Apart from the jacket and tie, all you need to know about the bankruptcy of our independence can be seen in the rainy season when, on the UWI Campus, the first place to get flooded is the Engineering Department. And would someone please explain to me why there is an ice-skating rink in Chaguaramas? Yes. An. Ice. Skating. Rink.

The concrete monstrosities on Chaguaramas and Maracas weren’t enough, the snow theme displays at Christmas time aren’t enough, they had to add an. Ice. Skating. Rink. No wonder we have youths who talk about “summer” and social studies books with Halloween in them.

As the late Dick Gregory once asked African-Americans: “What kinda fool is you?”

Photo: Revellers enjoy themselves during the 2016 J’Ouvert celebrations.
(Courtesy Sean Morrison/Wired868)

But it’s not all lost; there is still hope. Little beams of light shine through all the time as the old institutions and economic structures are increasingly being seen for the hollow farces they are. But for more of that light to come through, it is going to take a serious re-appraisal of what it means to be civilised.

In my opinion, some of that rediscovery of self doesn’t require much, just a re-examination of the little things with a different eye, the little things that really aren’t so little.

In the book Family in Africa and the African Diaspora, Velma Pollard spoke about her experiences as a child being taught and supervised by her mother as she sat at her Singer sewing machine, a virtual institution in many Trinbagonian houses–including mine–back in the 1950s, 60s and 70s.

Wisdom passed on from earlier generations was transmitted right in that drawing room. The beginnings of cottage industries and notions of entrepreneurship–the same ones that may be coming back soon as the capitalist class get robotics to kick the labour force back to the curb–were developed right there because of that sewing machine.

Pollard also recounted how a friend of hers, who was a thoracic and cardiovascular surgeon, solved a problem surgeons at the time were wrestling with of transplanting a lung into an animal’s chest based on a dressmaking problem he saw his mother solve as a boy when he assisted her on her sewing machine.

Photo: An antique Singer sewing machine.

We have almost all the models we need right here; we have most of the solutions that will move us up to a different level. It’s all there in the heads of our grandparents who could barely read or write; it’s there in the civilisations that our ancestors came from which we have been taught to scorn.

What we lack is the self-confidence to tap into it and to tell the people who laugh when we make mistakes while doing so to f**k off, and to do it again till we get it right. Yuh think Harold La Borde didn’t have defeatist detractors too?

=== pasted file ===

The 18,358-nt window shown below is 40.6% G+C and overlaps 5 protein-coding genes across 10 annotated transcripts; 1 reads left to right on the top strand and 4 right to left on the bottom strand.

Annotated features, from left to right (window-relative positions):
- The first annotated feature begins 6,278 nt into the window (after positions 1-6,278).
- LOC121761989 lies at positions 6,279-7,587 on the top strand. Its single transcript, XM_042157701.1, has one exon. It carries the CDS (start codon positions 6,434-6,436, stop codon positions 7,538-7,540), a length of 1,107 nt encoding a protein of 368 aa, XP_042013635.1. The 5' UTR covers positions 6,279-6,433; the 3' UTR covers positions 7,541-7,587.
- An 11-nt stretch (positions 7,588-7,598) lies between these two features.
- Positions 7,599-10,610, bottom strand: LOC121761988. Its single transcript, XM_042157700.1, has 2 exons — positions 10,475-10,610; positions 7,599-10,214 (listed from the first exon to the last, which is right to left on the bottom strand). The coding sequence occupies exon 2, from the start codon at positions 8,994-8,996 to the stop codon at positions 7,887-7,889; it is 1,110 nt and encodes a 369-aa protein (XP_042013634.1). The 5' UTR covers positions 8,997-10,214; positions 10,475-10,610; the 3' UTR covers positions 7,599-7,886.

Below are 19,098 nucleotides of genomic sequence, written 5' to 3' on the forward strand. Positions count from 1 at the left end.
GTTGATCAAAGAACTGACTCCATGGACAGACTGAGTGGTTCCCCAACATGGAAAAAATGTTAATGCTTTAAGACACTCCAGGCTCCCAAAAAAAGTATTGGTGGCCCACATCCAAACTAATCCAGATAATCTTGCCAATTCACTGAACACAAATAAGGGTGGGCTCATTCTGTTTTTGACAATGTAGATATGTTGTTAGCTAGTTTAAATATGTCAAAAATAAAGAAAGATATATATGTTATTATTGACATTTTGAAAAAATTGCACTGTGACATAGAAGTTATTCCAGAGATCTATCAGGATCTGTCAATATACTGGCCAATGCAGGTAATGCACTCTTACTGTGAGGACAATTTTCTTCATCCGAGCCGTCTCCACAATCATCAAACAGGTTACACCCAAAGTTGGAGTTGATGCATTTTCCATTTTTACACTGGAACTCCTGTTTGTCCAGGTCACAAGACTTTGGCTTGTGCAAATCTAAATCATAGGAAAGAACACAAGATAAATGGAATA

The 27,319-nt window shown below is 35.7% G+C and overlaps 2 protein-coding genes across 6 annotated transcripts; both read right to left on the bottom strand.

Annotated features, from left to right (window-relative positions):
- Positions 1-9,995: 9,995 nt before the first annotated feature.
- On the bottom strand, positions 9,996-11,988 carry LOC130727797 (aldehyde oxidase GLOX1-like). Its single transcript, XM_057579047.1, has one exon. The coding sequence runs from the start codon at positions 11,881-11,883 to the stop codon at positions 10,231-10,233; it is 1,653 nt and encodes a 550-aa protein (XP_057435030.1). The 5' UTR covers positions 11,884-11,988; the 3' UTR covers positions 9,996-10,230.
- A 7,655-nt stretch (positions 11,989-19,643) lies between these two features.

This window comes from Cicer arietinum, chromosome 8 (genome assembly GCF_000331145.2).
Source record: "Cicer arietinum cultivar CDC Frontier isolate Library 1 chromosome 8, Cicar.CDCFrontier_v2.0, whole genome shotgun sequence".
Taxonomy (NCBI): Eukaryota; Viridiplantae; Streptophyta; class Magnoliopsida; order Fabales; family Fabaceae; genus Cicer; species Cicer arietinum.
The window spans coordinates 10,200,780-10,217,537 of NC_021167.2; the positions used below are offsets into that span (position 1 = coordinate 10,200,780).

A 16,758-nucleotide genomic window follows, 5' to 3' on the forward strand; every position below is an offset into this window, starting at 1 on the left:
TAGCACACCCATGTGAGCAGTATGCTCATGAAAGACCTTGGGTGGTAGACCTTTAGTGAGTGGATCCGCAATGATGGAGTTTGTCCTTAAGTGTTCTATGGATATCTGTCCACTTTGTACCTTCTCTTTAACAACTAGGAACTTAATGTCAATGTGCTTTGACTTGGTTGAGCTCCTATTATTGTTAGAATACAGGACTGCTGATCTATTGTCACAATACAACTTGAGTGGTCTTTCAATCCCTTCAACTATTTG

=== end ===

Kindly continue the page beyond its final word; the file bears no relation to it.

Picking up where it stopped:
Time and again, we’ve shown the world that we can create art out of rubbish; who we haven’t shown yet is ourselves.

Fifty-five years have gone; how yuh feel?

But don’t answer mih now; get back to me next year this time. You have enough time to check yourself and change or stay as is.

Until then, take sledgehammer in yuh m***** c**t.

Photo: The Trinidad and Tobago flag flies over the Ato Boldon Stadium in Couva during an exhibition match between a FIFA/TTFA XI and Ministry of Sport/SPORTT XI on 10 April 2017.
(Courtesy Sean Morrison/Wired868)

AboutCorey Gilkes

Corey Gilkes is a self-taught history reader whose big mouth forever gets his little tail in trouble. He lives in La Romaine and is working on four book projects. He has a blog on https://coreygilkes.wordpress.com/blog/ and http://www.trinicenter.com/Gilkes/. Vitriol can be emailed to him at coreygks@gmail.com.

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62 comments

  1. Lol @ “An. Ice. Skating. Rink”
    The author is very well read on the topic and I continue to learn aspects of our history I knew nothing of before. While I don’t fully agree with some of his points, I feel his frustration that we have severed much of our national identity by accepting foreign cultural influence without properly developing our own. We do have a long way to go and there needs to be a major re-education initiative to bring our history into nation building.
    Too bad about the suits. I do love to see a man in a well tailored suit.

  2. The 1% are giving back by way of fireworks? Why thank you kind Sirs!

  3. Every year we hear the same pleas.

  4. In the meanwhile, “prayers” is one of our biggest problems.